Continuing my life long search for the perfect camera bag resulted in a great Christmas present this year. My ‘go-to’ bag for the last five years or so has been a Vanguard Arlen 59 (also reviewed on PhotoArk) backpack that has served me well but has a couple of niggles that, whilst not insurmountable, led me to search for something new. The Arlen is a beautifully made pack and has many years of service left in it, but I needed to address the following points;
- Weight; the Arlen is a heavy pack even when empty. When loaded with gear (not just photo stuff) it gets uncomfortable on longer treks.
- Map pocket; the Arlen’s outer pocket is designed to take a map. However the designers did not allow for the storage of a waterproof OS map which is a centimetre or so larger, resulting in not being able to zip the pocket up.
- Ability to store a large flask; the top section of the Arlen is designed to take equipment such as additional clothing, food, flask etc. I have found that a 1 litre flask is a real struggle fit once I have added hat, gloves, sit mat etc. and often have to leave the top section unzipped.
A couple of extra centimetres added to the dimensions would have easily addressed the last two issues, but aggravated the first due to the heavy duty materials used in the bags manufacture.
In the past I tended to favour earth colours for coats, fleeces camera bags etc. but my taste has changed recently to blues so I was pleased to see that the Cloudscape is predominantly blue with a couple of white and grey panels, along with a small amount of red trim. I understand the pack is also available in black.
New rucksacks tend to look a bit sorry for themselves, a bit like a deflated balloon. They are devoid of form and shape until packed with stuff and ready to go, and the Cloudscape is no exception. It has a 20 litre capacity so is perfectly sized for a day out in the hills. The primary material is lightweight, tough rip-stop nylon offering good protection against the elements. Should weather conditions take a turn for the worse a rain cover is provided that is easily slipped over the whole thing. Shoulder and waist straps are well padded and fully adjustable.
The main compartment is full depth, allowing me to store my beloved 1 litre flask with no problems at all. I can also put hat, gloves, food and other items in with no problem (possibly even a light coat). The ingenious part is where the camera is stored; Marketed as a ‘Marsupial Pouch’, Clik Elite have created something I have been searching for for a long time. Suspended from the top of the interior is a well-padded pocket constructed from a soft felt-like material that secures by means of two velcro straps.
Two movable internal dividers inside the pouch allow a DSLR with two lenses to be stowed out of harm’s way. Users of large DSLR’s may not find it big enough so I recommend taking a look before purchasing. As an indicator though, a Pentax K-5 with 16-50 zoom lens attached along with 15 and 100mm primes fit with no problem. Similarly, an Olympus E-1 with 11-22 and 50mm lenses leave a little spare space. My first trip out with the pack saw me just taking my compact Leica X1 and binoculars which fit in the pouch with ease.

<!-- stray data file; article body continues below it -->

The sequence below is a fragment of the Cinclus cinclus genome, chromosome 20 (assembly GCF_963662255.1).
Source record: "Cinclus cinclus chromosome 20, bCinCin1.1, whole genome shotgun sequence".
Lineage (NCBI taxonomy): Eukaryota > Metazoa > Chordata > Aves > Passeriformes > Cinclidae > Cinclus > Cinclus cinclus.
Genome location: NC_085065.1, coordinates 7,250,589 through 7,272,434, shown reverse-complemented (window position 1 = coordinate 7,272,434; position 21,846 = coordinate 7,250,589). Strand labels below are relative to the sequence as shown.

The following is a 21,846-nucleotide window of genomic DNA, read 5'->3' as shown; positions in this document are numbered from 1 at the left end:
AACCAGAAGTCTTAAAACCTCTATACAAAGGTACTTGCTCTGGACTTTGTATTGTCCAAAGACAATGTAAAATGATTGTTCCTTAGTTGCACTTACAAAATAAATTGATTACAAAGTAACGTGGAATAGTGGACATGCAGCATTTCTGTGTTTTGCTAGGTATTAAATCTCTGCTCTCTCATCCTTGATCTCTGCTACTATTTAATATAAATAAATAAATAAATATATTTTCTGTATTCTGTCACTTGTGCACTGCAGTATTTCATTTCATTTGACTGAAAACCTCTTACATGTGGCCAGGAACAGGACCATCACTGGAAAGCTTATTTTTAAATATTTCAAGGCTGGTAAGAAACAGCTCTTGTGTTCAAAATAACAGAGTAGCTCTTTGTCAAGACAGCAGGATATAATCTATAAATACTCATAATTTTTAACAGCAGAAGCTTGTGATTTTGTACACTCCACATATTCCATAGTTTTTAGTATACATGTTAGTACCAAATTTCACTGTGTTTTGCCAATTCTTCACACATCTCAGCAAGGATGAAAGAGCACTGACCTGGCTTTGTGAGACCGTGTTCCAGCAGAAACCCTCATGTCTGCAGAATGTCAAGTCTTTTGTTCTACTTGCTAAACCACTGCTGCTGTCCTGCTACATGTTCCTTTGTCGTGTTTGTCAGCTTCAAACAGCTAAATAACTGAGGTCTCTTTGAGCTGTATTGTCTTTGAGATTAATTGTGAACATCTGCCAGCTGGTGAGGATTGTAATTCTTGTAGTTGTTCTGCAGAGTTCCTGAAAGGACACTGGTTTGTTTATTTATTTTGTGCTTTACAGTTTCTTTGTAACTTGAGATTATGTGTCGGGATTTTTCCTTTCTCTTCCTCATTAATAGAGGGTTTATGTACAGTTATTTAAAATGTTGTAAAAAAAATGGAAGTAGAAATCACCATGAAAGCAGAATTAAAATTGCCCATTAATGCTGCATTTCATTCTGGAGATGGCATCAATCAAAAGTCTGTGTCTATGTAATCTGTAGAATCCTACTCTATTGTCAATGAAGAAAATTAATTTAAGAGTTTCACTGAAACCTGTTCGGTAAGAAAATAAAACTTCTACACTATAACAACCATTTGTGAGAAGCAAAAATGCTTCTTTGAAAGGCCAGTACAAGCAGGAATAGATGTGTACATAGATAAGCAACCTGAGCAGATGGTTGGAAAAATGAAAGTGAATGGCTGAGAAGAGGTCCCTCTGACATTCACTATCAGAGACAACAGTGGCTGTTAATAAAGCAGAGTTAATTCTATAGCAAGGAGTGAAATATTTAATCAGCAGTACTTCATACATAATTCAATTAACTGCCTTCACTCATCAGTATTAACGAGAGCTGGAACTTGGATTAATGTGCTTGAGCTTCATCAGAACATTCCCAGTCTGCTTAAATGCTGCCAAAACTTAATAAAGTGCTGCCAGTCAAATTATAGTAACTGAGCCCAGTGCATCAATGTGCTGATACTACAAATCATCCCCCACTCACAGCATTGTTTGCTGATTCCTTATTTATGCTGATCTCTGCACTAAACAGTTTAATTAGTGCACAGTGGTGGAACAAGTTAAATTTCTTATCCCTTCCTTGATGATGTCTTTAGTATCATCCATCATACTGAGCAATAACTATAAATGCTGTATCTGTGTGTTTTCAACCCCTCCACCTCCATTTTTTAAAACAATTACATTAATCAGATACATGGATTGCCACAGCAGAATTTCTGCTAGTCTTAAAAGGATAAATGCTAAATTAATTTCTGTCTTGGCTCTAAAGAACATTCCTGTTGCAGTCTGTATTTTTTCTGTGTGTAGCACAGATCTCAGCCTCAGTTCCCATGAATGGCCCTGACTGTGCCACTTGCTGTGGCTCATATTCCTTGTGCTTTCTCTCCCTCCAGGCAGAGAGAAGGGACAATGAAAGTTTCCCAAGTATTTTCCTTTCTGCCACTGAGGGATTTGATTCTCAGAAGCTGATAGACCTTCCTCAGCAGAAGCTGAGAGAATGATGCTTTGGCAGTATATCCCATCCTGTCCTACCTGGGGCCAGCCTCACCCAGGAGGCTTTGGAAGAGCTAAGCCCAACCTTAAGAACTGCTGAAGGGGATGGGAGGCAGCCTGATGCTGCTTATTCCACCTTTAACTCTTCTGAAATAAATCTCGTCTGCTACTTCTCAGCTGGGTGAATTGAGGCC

I love the pouch idea as I have always had concerns about storing my expensive gear in an area at the bottom of the pack with fluids stored above. Over the years I have had a couple of calamities when a flask stopper is not tightened properly and the contents have leaked out. Fortunately the internal divider has soaked up the moisture but I could imagine it seeping through causing untold damage. Why other manufacturers have not hit onto a similar idea of storing camera gear in the top compartment leaves me scratching my head a bit.
A large vertical zippered external pocket runs almost the full height of the pack and is plenty large enough to store personal effects in. Two smaller mesh pockets are tucked away in here that can be used for filters, memory cards and batteries. A neat touch is a small keyring style hook to which I have attached a swiss army knife. I store all of the above in the external pocket, along with waterproof map, beanbag, wallet, small first aid kit, camera cleaning kit and even a Velbon Ultra Maxi Mini tripod. Two adjustable straps to allow the securing of a larger tripod are also located in the pocket.
Externally, further pockets located on either side of the pack allow items such as bottles to be carried. One also forms the base for an alternative place from which to secure a larger tripod, above which is an adjustable strap to secure the tripod head. Underneath, two compression straps offer an ideal solution for carrying a coat, bedroll or similar.
Most Clik Elite packs allow for a bladder to be fitted by means of a hydration compartment that runs almost the full length of the pack. In the case of the Cloudscape a 3 litre bladder can be used but note that this is a 3rd part product and not included with the pack.
My first time out with my new Cloudscape was a Boxing Day walk around Clumber Park, Nottinghamshire. Filled with left over Christmas Fayre, camera, binoculars and most of the peripherals described above I found the pack to be very comfortable and at the end of the day my shoulders and back lacked the aches that some previous packs inflicted on me. Overall I am very pleased with its ability to swallow up so much stuff while offering ease of access and good protection to my photo kit.
The Cloudscape is a backpack that is designed with the active photographer in mind, and not a camera bag designed as a backpack. I think this is one of the reasons that it is so comfortable to wear for hours on end. The Marsupial Pouch is an ingenious solution that gives very easy access to a small camera system – nice one Clik Elite!